Ageing in urban neighbourhoods

Place attachment and social exclusion

By Allison E. Smith

Ageing in urban neighbourhoods
Many western nations have experienced a rise in the number of marginalised and deprived inner-city neighbourhoods. Despite a plethora of research focused on these areas, there remain few studies that have sought to capture the 'optimality' of ageing in place in such places. In particular, little is known about why some older people desire to age in place despite multiple risks in their neighbourhood and why others reject ageing in place. Given the growth in both the ageing of the population and policy
interest in the cohesion and sustainability of neighbourhoods there is an urgent need to better understand the experience of ageing in marginalised locations.
This book aims to address the shortfall in knowledge regarding older people's attachment to deprived neighbourhoods and in so doing progress what critics have referred to as the languishing state of environmental
gerontology. The author examines new cross-national research with older people in deprived urban neighbourhoods and suggests a rethinking and refocusing of the older person's relationship with place. Impact on policy
and future research are also discussed.
This book will be relevant to academics, students, architects, city planners and policy makers with an interest in environmental gerontology, social exclusion, urban sustainability and design of the built environment.
Allison Smith is a policy advisor for the Social Exclusion Task Force in the Cabinet Office, London. Allison has previously worked as a policy advisor for the Prime Minister's Strategy Unit and as a researcher on the Economic and Social Research Council's Growing Older Programme examining the quality of life and social exclusion of older people living in three English cities.
Contents: Part one: Revisiting the person-environment fit: Environmental gerontology; Urban ageing; Ageing in deprived urban areas; Part two: Rethinking the person-environment fit: Skid Row? Optimality of 'ageing in place'; Case studies: ageing in deprived neighbourhoods; Re-conceptualising the person-environmental relationship; Refocusing the person-environment fit; The way forward: building sustainability; Influences and future challenges; Conclusion.

"....this is an excellent example of how well-crafted empirical research can make a forceful contribution to debates on environment and ageing". Andrew Clark in Ageing & Society

"Some older people put themselves at risk through their attachment to what is seen as a deprived urban environment, while other older people may achieve a sense of security through their invisibility within such locations. Allison Smith takes on board this tension and engages in a pivotal debate on social exclusion and inclusion, exploring the experience of environmental pressure at a macro level and contributing to our theoretical and everyday understanding of ageing in place." Sheila Peace PhD, The Open University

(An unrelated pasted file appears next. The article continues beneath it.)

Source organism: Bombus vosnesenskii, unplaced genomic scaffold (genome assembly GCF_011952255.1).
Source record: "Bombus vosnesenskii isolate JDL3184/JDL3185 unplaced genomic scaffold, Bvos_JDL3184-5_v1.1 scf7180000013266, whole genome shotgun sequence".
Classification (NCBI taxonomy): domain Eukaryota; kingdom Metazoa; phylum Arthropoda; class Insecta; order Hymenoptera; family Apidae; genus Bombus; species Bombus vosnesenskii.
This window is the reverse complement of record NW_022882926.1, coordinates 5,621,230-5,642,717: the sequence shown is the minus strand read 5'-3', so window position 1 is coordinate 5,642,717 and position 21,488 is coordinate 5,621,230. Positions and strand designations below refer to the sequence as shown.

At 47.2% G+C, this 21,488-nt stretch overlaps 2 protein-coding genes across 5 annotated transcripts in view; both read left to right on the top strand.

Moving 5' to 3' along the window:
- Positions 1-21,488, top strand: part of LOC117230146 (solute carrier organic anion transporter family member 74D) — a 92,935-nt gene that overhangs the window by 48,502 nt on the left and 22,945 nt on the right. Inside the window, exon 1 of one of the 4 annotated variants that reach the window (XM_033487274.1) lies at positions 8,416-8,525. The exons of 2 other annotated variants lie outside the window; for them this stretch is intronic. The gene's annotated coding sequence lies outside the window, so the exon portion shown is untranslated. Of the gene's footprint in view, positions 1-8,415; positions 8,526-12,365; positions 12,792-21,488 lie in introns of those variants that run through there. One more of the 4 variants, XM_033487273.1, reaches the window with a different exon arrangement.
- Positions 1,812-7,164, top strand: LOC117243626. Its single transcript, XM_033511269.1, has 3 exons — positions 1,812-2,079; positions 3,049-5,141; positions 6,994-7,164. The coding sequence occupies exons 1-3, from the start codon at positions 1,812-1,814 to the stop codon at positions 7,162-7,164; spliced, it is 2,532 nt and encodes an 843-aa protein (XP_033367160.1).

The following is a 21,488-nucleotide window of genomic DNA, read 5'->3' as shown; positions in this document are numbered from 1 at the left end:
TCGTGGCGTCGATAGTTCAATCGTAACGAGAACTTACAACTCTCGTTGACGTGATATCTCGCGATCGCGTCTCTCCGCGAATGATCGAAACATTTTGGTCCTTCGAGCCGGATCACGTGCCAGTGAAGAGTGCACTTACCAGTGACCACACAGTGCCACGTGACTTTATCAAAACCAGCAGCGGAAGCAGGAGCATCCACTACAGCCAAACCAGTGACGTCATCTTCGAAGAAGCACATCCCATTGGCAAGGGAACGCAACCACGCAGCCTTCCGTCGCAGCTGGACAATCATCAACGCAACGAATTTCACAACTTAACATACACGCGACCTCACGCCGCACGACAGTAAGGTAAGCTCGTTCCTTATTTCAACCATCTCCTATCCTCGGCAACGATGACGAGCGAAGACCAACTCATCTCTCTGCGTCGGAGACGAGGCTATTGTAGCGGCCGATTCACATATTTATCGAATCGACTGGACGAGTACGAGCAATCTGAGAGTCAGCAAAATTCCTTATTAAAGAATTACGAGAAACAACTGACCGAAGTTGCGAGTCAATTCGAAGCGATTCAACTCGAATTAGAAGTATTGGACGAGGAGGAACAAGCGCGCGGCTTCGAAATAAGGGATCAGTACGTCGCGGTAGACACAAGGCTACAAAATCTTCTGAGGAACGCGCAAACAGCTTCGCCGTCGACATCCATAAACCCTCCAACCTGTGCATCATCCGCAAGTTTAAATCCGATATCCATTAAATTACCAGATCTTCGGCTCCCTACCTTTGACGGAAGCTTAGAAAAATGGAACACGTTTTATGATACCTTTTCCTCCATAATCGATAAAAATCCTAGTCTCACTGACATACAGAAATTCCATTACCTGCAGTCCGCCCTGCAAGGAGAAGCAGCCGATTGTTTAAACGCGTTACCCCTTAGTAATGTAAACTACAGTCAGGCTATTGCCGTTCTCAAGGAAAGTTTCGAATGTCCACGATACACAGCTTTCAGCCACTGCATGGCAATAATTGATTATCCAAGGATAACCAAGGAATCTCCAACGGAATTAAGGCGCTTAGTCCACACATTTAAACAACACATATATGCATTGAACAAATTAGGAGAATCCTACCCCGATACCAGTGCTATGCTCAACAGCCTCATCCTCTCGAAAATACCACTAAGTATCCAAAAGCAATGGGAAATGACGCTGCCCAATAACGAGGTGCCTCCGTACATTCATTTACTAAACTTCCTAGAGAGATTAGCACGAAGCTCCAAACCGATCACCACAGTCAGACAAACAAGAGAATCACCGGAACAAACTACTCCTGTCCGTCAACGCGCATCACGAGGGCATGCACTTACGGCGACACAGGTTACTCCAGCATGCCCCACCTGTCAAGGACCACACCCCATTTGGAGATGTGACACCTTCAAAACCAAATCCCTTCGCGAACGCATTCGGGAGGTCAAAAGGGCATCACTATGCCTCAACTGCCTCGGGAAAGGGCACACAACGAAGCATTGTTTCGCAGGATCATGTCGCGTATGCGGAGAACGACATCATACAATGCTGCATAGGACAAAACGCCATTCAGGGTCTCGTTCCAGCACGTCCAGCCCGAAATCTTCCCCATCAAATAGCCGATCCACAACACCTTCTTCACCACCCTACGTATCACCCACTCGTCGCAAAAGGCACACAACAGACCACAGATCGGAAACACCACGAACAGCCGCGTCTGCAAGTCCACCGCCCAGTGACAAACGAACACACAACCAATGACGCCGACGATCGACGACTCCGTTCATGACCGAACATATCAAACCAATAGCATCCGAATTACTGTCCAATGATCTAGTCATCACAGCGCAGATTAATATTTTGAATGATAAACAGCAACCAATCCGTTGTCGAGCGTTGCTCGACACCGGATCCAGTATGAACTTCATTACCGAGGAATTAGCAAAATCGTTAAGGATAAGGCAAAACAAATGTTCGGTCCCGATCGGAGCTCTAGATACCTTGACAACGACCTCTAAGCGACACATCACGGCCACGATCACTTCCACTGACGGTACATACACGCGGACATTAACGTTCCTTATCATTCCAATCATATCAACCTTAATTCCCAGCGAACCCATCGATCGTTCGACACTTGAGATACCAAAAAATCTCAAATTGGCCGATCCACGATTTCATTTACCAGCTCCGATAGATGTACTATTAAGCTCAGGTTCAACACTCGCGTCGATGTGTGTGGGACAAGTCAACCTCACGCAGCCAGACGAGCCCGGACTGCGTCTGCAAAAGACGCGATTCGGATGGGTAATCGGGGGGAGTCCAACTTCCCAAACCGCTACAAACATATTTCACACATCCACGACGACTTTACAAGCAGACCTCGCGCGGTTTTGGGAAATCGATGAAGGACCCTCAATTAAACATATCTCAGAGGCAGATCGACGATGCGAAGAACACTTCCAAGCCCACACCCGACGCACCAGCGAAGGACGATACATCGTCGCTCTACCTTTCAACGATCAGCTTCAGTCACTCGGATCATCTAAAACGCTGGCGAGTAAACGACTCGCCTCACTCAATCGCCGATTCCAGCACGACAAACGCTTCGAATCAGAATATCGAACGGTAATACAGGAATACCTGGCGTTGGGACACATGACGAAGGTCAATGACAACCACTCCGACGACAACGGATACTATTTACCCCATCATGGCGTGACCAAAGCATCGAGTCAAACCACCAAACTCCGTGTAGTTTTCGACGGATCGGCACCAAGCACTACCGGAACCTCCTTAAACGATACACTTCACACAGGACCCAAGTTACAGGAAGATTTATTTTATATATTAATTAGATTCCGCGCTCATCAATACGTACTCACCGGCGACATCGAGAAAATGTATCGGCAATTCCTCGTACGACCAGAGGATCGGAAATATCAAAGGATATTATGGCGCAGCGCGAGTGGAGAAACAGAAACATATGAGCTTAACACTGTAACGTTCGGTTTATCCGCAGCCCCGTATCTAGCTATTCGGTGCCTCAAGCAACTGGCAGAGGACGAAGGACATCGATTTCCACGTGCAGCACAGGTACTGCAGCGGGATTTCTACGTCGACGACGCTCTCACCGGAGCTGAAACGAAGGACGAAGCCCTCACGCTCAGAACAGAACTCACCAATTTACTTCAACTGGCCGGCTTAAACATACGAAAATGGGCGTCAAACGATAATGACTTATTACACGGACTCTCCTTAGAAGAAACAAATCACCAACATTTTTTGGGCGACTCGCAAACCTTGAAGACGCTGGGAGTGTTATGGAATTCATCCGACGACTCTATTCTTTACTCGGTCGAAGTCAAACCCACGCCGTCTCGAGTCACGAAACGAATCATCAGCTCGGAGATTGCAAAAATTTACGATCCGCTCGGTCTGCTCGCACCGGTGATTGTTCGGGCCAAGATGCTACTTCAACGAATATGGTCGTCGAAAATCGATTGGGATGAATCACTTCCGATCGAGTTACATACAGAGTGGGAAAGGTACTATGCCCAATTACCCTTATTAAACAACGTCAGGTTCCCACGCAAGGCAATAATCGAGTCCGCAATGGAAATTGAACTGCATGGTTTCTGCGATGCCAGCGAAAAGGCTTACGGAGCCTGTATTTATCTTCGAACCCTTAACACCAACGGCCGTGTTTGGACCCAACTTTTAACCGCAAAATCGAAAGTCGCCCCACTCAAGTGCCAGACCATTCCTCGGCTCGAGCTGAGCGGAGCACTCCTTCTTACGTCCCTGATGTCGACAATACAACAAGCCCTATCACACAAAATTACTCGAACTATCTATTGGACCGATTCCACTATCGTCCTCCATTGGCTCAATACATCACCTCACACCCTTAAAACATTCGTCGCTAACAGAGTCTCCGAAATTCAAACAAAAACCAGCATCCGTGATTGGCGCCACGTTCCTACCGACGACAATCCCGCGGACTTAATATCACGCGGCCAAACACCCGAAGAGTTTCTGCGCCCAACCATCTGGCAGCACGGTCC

About the book

Many western nations have experienced a rise in the number of marginalised and deprived inner-city neighbourhoods. Despite a plethora of research focused on these areas, there remain few studies that have sought to capture the 'optimality' of ageing in place in such places. In particular, little is known about why some older people desire to age in place despite multiple risks in their neighbourhood and why others reject ageing in place. Given the growth in both the ageing of the population and policy
interest in the cohesion and sustainability of neighbourhoods there is an urgent need to better understand the experience of ageing in marginalised locations.
This book aims to address the shortfall in knowledge regarding older people's attachment to deprived neighbourhoods and in so doing progress what critics have referred to as the languishing state of environmental
gerontology. The author examines new cross-national research with older people in deprived urban neighbourhoods and suggests a rethinking and refocusing of the older person's relationship with place. Impact on policy
and future research are also discussed.
This book will be relevant to academics, students, architects, city planners and policy makers with an interest in environmental gerontology, social exclusion, urban sustainability and design of the built environment.

Content

Contents: Part one: Revisiting the person-environment fit: Environmental gerontology; Urban ageing; Ageing in deprived urban areas; Part two: Rethinking the person-environment fit: Skid Row? Optimality of 'ageing in place'; Case studies: ageing in deprived neighbourhoods; Re-conceptualising the person-environmental relationship; Refocusing the person-environment fit; The way forward: building sustainability; Influences and future challenges; Conclusion.
Related Titles